About a week ago the S&P 500 50-SMA (simple moving average) crossed up through the 200-SMA. (See chart below.) This is known as a "Golden Cross" because it is interpreted by many as a sign that the market is turning long-term bullish. Of course, this generated enormous optimism among the market cheerleader crowd, most of whom do not use technical analysis unless it supports their position. On the other hand, a highly regarded economist/market analyst blew his stack that anyone could be so lame-brained to use such a simple event to imply that the market was about to go ballistic. Since both sides of this argument regarding a technical event are offered by people who are fundamental analysts, I thought it would be useful to present a technician's point of view.
First of all, a 50/200-SMA crossover means nothing to this technician because I use exponential moving averages, and a golden cross has not yet occurred on the 50/200-EMAs. (See my article of June 19.) Second, if we were to get a 50/200-EMA golden cross, it would be an important event, but it would not be a sign to pile back into the market with both feet.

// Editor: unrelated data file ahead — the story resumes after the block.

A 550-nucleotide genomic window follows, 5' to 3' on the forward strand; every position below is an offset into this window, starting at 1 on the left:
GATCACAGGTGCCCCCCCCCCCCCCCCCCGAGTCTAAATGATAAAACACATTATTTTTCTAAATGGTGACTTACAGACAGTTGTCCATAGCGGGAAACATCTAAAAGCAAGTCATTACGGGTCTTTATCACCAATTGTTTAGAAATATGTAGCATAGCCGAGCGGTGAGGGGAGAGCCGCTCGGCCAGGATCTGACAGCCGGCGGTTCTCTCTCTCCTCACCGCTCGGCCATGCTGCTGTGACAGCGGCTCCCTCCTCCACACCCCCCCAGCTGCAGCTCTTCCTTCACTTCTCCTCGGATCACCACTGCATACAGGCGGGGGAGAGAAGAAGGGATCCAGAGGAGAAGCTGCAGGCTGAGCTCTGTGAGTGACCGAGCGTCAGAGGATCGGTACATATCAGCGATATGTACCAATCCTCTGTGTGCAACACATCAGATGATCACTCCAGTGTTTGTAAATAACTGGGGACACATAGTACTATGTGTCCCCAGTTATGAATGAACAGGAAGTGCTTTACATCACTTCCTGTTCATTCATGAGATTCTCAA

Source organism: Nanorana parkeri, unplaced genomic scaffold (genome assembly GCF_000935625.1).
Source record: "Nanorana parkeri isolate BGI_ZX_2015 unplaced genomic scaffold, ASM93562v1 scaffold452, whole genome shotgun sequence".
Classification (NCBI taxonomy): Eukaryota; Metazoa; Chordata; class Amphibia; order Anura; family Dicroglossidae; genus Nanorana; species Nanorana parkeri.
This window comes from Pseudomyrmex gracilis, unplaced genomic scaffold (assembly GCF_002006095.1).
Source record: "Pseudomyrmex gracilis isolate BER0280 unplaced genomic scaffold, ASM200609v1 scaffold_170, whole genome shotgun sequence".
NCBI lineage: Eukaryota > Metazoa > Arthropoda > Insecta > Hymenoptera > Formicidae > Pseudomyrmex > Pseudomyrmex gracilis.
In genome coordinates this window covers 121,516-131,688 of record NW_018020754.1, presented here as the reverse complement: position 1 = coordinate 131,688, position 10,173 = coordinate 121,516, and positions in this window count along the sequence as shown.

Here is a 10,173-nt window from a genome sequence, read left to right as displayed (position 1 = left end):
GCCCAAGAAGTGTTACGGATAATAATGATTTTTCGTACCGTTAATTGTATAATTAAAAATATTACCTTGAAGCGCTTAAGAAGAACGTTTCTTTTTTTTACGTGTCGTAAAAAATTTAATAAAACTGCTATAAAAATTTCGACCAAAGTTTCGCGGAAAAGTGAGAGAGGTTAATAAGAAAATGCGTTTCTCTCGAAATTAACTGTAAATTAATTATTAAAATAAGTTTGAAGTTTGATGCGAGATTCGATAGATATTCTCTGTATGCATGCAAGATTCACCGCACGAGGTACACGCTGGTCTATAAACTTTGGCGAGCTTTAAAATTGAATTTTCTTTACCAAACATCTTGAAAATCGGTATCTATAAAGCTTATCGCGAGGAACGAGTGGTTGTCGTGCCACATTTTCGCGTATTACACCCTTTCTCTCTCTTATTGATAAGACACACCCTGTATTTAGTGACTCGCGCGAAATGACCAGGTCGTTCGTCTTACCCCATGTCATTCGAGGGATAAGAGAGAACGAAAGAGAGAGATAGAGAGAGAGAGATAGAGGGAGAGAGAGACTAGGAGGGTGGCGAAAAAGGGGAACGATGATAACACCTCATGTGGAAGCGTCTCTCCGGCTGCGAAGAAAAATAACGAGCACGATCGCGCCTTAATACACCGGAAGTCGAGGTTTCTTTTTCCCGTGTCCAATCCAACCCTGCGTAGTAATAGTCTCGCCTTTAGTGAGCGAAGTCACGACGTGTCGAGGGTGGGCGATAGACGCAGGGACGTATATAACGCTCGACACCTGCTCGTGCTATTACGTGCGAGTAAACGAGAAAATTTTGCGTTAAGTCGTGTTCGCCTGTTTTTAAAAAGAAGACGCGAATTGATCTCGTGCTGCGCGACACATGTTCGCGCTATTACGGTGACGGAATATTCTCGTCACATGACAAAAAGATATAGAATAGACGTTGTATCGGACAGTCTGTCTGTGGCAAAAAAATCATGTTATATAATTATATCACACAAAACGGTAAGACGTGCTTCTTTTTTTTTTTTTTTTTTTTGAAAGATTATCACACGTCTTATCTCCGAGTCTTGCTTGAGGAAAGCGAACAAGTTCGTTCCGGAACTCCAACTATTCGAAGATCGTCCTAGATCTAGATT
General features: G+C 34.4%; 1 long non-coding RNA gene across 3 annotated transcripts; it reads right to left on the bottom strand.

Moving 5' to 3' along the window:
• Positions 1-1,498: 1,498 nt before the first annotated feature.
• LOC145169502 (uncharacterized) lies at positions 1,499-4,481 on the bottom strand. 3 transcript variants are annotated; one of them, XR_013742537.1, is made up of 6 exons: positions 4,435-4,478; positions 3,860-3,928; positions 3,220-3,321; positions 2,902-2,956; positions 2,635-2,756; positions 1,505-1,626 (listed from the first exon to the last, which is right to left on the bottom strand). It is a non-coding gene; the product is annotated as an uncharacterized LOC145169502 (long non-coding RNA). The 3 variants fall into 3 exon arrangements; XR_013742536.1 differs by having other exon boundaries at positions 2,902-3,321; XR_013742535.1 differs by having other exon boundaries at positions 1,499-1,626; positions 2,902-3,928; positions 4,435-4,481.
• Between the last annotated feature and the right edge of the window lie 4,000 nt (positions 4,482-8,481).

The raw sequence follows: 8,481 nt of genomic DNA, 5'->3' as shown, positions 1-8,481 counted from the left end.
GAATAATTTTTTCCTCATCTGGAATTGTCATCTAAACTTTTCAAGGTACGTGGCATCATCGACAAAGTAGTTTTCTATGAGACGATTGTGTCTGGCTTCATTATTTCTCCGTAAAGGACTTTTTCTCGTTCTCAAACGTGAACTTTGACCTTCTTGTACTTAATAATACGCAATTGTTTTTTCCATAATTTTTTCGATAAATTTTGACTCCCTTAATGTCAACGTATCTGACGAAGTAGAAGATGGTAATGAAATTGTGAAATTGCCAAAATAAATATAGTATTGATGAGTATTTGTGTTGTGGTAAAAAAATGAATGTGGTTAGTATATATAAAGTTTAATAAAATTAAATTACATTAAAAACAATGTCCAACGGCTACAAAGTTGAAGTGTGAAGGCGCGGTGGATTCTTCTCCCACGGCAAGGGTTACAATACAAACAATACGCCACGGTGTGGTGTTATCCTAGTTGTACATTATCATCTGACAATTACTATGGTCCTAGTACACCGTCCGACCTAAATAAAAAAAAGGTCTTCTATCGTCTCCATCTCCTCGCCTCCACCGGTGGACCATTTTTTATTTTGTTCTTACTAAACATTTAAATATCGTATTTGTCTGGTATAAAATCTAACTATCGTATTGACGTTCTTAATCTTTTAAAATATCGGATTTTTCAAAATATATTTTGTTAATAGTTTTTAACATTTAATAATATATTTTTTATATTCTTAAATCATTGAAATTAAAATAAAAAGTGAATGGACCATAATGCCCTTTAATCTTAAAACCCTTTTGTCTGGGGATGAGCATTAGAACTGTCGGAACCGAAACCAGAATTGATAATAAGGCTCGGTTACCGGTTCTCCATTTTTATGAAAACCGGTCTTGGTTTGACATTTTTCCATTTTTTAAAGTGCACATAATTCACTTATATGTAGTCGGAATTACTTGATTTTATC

A golden cross applies only to the price index where it occurs. With the S&P 500 it means, based upon price movement, the broad market is turning positive, and, in technical terms, we will have entered a long-term bull market. At that point we would shift our emphasis away from shorts and toward longs. We would start assessing indicators and setups based on the assumption that we were in a bull market.
Sure, false signals are generated, but we can only act on what we know. In this case we would begin to look for medium- and short-term setups for long positions. If the LT buy signal fails, chances are that good setups will not be very common, and good position management will limit losses. A golden cross is not useless, nor is it a signal to throw caution to the wind. It is really an information signal, not an action signal.
The next chart shows the current market conditions using EMAs. Note that we are still awaiting the golden cross. More immediate to our attention is the fact that a fully developed head and shoulders pattern has formed, and Thursday's decline appears to be setting up challenge to the neckline. If the pattern executes (the price index violates the neckline), the minimum downside target is about 810.
If the pattern fails to execute and prices rally off the neckline, it will tell us that medium-term bullish forces are still in effect.
Bottom Line: The golden cross is a positive sign and gives us information about the market's condition and trend. If it occurs, don't overreact or ignore it. There is currently a head and shoulders pattern that is on the verge of violating its neckline. If that happens, it would be a pretty good sign that the rally is over.